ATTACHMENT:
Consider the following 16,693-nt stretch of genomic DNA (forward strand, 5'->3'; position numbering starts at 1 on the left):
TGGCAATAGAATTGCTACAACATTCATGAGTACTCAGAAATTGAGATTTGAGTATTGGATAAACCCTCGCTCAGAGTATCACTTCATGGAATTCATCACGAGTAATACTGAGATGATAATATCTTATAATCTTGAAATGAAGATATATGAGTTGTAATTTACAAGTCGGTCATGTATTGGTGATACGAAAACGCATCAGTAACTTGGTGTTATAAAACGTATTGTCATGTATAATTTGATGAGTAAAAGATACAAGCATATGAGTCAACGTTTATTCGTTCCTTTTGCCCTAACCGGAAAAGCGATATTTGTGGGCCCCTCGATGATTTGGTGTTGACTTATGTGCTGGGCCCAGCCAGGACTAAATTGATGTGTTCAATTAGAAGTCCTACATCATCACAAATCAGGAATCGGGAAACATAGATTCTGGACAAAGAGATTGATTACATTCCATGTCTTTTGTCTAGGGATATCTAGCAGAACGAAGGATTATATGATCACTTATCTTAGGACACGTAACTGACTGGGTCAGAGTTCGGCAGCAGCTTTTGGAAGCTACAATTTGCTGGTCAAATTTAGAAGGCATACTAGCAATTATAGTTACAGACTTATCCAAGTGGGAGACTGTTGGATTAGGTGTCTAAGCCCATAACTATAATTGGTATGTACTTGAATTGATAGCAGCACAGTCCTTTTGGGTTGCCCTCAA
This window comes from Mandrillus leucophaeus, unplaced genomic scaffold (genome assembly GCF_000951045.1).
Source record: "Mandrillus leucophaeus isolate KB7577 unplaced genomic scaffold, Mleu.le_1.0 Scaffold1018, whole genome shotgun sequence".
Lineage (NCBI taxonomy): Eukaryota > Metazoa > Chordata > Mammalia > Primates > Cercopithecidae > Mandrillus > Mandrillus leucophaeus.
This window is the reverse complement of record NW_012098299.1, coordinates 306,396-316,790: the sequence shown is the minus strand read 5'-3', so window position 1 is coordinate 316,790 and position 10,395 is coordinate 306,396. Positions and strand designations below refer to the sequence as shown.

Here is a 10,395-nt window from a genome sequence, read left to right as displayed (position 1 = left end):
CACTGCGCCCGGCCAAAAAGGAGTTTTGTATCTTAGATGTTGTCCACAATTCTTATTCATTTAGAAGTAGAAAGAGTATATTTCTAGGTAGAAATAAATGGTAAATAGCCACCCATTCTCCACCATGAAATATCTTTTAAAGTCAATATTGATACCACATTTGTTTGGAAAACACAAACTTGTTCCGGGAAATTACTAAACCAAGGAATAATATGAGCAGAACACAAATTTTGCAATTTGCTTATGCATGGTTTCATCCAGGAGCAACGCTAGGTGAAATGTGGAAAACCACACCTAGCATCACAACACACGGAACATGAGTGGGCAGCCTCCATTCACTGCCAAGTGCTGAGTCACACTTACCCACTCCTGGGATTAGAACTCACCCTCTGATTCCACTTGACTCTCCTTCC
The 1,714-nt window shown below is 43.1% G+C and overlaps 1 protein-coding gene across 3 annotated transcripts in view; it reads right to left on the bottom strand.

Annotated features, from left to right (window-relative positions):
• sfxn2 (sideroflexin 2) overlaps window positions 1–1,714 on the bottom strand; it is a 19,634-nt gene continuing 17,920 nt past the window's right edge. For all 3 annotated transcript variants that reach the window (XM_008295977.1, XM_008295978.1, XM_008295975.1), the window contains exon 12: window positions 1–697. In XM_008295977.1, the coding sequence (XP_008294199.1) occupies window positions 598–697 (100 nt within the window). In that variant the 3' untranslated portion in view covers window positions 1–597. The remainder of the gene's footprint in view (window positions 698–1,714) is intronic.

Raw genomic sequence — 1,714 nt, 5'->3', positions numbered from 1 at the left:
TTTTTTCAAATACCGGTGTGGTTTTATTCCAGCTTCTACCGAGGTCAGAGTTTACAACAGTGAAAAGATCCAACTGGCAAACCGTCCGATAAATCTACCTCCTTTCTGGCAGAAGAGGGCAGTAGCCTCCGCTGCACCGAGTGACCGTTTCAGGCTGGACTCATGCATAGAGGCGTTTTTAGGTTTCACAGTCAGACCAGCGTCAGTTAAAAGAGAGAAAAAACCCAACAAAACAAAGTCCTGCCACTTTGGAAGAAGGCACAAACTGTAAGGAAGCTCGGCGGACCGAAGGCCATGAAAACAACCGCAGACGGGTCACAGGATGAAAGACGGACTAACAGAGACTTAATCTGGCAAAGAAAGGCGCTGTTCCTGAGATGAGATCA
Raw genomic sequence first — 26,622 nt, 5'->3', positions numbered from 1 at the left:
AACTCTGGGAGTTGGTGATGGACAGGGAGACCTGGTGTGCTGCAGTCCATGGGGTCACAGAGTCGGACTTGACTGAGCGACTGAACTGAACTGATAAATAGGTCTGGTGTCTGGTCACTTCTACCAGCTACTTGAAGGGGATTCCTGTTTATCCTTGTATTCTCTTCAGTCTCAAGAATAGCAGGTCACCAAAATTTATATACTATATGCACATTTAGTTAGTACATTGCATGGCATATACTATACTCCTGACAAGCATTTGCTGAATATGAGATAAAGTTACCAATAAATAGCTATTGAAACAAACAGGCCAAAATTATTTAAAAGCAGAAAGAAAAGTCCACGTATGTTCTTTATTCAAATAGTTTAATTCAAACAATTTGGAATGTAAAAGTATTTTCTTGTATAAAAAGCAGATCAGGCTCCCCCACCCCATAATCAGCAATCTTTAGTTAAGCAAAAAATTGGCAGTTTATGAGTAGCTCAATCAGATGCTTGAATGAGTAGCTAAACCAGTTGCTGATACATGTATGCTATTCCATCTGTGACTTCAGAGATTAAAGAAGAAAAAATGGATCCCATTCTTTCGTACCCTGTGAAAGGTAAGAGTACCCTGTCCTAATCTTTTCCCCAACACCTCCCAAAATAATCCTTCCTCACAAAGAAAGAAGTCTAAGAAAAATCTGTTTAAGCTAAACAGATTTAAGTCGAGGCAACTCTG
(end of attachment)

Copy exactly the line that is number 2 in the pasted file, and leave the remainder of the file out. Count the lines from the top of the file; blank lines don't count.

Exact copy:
TGGCAATAGAATTGCTACAACATTCATGAGTACTCAGAAATTGAGATTTGAGTATTGGATAAACCCTCGCTCAGAGTATCACTTCATGGAATTCATCACGAGTAATACTGAGATGATAATATCTTATAATCTTGAAATGAAGATATATGAGTTGTAATTTACAAGTCGGTCATGTATTGGTGATACGAAAACGCATCAGTAACTTGGTGTTATAAAACGTATTGTCATGTATAATTTGATGAGTAAAAGATACAAGCATATGAGTCAACGTTTATTCGTTCCTTTTGCCCTAACCGGAAAAGCGATATTTGTGGGCCCCTCGATGATTTGGTGTTGACTTATGTGCTGGGCCCAGCCAGGACTAAATTGATGTGTTCAATTAGAAGTCCTACATCATCACAAATCAGGAATCGGGAAACATAGATTCTGGACAAAGAGATTGATTACATTCCATGTCTTTTGTCTAGGGATATCTAGCAGAACGAAGGATTATATGATCACTTATCTTAGGACACGTAACTGACTGGGTCAGAGTTCGGCAGCAGCTTTTGGAAGCTACAATTTGCTGGTCAAATTTAGAAGGCATACTAGCAATTATAGTTACAGACTTATCCAAGTGGGAGACTGTTGGATTAGGTGTCTAAGCCCATAACTATAATTGGTATGTACTTGAATTGATAGCAGCACAGTCCTTTTGGGTTGCCCTCAA